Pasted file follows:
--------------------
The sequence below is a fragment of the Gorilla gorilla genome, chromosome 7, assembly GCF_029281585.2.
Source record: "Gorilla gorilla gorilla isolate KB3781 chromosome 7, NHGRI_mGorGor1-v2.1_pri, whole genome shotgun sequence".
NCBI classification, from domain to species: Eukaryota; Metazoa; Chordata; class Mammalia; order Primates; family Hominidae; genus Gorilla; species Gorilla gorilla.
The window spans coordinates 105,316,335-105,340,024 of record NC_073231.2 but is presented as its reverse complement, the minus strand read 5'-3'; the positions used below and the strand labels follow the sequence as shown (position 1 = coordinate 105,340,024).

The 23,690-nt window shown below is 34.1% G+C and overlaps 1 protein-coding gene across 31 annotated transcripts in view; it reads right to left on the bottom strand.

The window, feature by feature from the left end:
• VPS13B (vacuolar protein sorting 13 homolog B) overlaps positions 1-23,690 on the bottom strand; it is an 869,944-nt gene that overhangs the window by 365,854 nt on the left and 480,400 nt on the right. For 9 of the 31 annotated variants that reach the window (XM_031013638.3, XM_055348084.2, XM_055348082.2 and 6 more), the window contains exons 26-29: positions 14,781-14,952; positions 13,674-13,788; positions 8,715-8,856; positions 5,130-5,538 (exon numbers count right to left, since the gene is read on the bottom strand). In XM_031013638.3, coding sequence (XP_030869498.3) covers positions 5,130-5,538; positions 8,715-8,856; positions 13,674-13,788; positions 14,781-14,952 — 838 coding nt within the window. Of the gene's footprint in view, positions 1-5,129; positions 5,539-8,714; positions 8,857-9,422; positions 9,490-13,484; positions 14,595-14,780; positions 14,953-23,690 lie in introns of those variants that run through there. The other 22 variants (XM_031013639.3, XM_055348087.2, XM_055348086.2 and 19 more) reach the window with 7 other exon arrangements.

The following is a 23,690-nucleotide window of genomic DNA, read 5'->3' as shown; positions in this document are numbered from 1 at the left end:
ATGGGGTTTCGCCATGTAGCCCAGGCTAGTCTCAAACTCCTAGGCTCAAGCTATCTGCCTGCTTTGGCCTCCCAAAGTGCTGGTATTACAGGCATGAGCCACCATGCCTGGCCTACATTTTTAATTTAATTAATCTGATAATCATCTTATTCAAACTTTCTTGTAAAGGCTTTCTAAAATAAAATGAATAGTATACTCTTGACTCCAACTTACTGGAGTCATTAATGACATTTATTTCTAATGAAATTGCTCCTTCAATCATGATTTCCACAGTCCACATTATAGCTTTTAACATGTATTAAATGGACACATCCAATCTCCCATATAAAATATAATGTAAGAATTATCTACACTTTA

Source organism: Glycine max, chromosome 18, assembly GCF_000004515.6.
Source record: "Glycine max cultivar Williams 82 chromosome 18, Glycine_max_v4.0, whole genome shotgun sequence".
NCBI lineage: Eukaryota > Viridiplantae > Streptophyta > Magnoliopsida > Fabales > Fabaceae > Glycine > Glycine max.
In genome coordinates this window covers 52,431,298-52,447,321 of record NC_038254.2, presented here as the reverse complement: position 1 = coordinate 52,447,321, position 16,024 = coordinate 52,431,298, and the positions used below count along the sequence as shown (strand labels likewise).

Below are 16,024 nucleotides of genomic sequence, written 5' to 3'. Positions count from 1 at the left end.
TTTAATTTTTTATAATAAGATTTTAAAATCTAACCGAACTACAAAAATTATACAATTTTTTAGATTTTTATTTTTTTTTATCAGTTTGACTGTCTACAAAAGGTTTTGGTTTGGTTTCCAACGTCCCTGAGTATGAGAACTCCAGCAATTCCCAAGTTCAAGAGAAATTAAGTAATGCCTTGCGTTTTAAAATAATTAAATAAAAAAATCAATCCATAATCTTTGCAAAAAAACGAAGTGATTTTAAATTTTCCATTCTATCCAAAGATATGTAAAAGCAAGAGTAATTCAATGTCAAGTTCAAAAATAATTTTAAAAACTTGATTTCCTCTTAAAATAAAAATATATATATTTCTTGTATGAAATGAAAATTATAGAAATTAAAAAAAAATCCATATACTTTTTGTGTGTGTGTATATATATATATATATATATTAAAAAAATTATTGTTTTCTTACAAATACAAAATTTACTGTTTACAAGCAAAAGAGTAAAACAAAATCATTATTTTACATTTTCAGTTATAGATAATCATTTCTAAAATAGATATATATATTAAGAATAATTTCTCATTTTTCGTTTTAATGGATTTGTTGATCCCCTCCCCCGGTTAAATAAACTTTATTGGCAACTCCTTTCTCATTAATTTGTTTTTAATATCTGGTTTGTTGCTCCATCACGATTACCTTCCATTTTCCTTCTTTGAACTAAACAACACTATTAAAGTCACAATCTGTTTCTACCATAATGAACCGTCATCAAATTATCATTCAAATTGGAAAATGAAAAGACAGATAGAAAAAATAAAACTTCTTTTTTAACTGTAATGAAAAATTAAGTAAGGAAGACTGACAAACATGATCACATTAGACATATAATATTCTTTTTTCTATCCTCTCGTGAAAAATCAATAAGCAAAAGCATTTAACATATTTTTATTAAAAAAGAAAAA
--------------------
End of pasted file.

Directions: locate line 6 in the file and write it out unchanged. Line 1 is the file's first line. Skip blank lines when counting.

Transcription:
The window, feature by feature from the left end: